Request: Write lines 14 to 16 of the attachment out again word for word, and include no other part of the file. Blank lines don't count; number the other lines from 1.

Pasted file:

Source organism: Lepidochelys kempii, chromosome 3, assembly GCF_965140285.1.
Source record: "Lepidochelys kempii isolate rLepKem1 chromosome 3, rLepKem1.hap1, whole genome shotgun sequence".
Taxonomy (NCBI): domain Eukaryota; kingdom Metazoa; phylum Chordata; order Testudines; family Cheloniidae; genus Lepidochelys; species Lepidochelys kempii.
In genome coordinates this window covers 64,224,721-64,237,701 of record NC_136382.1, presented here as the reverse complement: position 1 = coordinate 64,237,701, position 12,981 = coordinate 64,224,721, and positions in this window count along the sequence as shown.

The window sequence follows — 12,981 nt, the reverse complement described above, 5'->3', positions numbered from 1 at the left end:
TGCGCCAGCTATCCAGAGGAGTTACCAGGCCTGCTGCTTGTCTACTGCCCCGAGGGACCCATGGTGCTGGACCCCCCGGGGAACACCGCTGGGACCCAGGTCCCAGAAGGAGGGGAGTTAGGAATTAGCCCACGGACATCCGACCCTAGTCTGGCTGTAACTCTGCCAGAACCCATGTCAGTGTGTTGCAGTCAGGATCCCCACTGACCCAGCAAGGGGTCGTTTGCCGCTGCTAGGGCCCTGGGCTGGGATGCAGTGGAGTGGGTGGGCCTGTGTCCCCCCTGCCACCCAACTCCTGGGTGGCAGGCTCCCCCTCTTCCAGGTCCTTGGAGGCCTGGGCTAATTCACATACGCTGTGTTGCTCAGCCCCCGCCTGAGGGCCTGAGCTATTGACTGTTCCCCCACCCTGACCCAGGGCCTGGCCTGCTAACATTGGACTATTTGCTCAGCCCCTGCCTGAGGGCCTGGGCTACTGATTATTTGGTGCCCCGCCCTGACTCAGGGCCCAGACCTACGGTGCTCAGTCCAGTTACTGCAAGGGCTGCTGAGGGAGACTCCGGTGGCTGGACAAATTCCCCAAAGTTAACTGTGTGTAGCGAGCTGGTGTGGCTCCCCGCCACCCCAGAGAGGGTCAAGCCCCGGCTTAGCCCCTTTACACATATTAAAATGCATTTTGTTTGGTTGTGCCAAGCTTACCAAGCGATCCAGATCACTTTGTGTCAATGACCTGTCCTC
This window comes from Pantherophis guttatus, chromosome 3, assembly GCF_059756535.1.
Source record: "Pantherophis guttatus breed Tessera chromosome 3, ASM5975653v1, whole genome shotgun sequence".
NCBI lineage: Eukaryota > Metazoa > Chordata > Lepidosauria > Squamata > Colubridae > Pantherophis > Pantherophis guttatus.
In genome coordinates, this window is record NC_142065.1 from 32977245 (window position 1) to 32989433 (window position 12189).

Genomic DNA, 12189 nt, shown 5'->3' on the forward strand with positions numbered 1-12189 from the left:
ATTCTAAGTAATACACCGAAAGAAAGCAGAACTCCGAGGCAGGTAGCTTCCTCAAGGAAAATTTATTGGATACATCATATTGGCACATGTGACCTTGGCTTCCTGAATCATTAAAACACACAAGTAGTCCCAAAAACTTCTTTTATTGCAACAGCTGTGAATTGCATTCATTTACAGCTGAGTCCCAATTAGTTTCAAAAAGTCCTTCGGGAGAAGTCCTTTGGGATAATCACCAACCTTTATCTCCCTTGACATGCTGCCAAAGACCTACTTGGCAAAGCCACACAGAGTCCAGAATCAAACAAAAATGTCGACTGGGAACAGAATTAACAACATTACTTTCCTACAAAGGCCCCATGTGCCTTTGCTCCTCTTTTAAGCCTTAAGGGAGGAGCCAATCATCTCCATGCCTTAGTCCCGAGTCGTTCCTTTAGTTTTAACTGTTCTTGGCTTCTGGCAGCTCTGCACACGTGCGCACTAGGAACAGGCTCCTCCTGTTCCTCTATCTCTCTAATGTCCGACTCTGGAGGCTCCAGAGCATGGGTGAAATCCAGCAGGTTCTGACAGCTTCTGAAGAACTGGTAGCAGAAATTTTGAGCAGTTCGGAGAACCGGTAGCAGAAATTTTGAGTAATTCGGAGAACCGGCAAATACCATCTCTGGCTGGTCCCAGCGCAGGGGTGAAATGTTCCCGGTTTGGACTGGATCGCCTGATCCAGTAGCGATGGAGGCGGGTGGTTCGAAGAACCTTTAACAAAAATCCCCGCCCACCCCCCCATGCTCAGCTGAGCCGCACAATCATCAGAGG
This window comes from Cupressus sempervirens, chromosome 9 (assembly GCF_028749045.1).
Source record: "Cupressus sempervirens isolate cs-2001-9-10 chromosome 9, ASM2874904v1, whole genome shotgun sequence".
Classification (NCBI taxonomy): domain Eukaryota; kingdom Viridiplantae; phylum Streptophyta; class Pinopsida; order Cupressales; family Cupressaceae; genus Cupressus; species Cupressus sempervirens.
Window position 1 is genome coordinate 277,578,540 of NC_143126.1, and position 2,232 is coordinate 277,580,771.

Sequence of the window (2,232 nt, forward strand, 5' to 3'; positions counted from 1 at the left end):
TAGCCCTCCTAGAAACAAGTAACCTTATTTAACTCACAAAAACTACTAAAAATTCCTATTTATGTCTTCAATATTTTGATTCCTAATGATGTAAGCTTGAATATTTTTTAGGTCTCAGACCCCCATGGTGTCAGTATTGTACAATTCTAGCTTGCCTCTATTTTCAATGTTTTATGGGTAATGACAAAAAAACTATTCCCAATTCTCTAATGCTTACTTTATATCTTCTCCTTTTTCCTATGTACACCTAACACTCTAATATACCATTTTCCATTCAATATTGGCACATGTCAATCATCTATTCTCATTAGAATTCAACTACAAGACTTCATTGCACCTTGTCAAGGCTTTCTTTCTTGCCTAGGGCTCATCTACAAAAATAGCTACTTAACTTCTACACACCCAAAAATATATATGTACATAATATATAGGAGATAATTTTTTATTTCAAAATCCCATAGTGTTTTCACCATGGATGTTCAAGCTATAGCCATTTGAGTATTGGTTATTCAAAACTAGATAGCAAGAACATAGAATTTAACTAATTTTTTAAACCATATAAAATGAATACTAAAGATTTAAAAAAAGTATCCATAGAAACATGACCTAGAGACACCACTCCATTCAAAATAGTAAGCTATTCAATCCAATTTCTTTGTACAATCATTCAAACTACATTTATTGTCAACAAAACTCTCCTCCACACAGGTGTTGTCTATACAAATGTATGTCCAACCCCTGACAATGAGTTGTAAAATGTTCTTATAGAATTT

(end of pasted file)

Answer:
Source record: "Cupressus sempervirens isolate cs-2001-9-10 chromosome 9, ASM2874904v1, whole genome shotgun sequence".
Classification (NCBI taxonomy): domain Eukaryota; kingdom Viridiplantae; phylum Streptophyta; class Pinopsida; order Cupressales; family Cupressaceae; genus Cupressus; species Cupressus sempervirens.
Window position 1 is genome coordinate 277,578,540 of NC_143126.1, and position 2,232 is coordinate 277,580,771.